Just when Apple Inc. (NASDAQ:AAPL) makes it own break with some positive news, it can’t catch a break. It is getting to an almost absurd point that for Apple stock to rally, it needs everything to go right. And we mean everything. A single mistake, and the stock falls 10 percent. And it’s odd, but it seems that once CEO Tim Cook got to talking on Apple’s quarterly earnings conference call Tuesday evening, that little mistake – having Cook talk guidance for the next three months – spoiled what good news came out of the report just minutes earlier.
Heading into the week, Apple Inc. (NASDAQ:AAPL) was floundering at just $390 a share – granted, that was 12 percent higher than when Cook took over as CEO in late 2011, but who cares when your stock is down 40 percent in seven months? – after being as high as $705 in September.
As Monday and Tuesday trading days ramped up toward Apple’s earnings report, the stock found a small rally past the $405 mark at the close of business Tuesday. The earnings report came out, and it showed that Apple Inc. (NASDAQ:AAPL) had actually topped estimates, including a beat by 1 million iPad sales and a beat on revenue by $1.6 billion. Right after that report came out, Apple stock rose 5 percent into the $420 range. Apple was going to rally!
Tim Cook spoke during the earnings conference call a short time later. Once he started talking about Apple Inc. (NASDAQ:AAPL)’s guidance, all of the momentum fell like a lead balloon with an anvil tied to it.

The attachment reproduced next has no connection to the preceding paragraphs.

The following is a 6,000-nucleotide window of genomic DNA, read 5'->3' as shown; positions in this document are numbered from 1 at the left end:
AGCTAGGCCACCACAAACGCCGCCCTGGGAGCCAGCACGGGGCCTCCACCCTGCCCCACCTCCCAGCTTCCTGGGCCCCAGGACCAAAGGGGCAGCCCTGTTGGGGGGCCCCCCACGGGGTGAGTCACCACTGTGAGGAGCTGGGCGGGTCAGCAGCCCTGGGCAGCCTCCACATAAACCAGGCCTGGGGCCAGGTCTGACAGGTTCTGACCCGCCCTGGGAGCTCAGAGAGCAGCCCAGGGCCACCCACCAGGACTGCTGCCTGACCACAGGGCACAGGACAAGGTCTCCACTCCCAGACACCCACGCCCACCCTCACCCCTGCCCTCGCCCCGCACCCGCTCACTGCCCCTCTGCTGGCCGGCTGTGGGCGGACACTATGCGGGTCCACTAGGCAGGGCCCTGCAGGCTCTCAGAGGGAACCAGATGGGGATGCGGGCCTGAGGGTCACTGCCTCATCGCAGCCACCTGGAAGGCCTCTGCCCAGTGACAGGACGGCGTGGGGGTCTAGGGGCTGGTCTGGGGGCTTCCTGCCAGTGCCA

The stock dropped 8 percentage points by the time the call was over – from a 5-percent gain to a 3-percent loss, where pre-market Wednesday the stock sat at $393, nearly where Apple started the week.
We know that Tim Cook has to be transparent when it comes to speaking about guidance for the next three to six months, as per SEC rules, so on the one hand this isn’t entirely his fault.
However, we noticed similar stock movement the last quarterly earnings report. Apple Inc. (NASDAQ:AAPL) had lofty expectations set for it, and it hit for the most part ad the stock rallied for a short time – but after Cook spoke on the conference call about guidance for the March quarter, the stock fell precipitously.
What might be the deal with that?
It is true that Apple always takes a very conservative stance on its guidance in forward quarters, only to then beat those numbers. But when Cook talks and gives guidance that is even softer than some analysts’ already-soft estimates, it seems that Cook’s shortcoming compared to the late Steve Jobs is that Cook lacks the pizzazz to make even soft guidance sound really encouraging.
After months of bad news, Cook’s company some good news in the earnings report, and he ruined it by opening his mouth. This even as he talked about a stock-stimulus program that would put about $100 billion cash back in the hands of stockholders over the next two years. Yet the red continued.
What would be best for the company moving forward?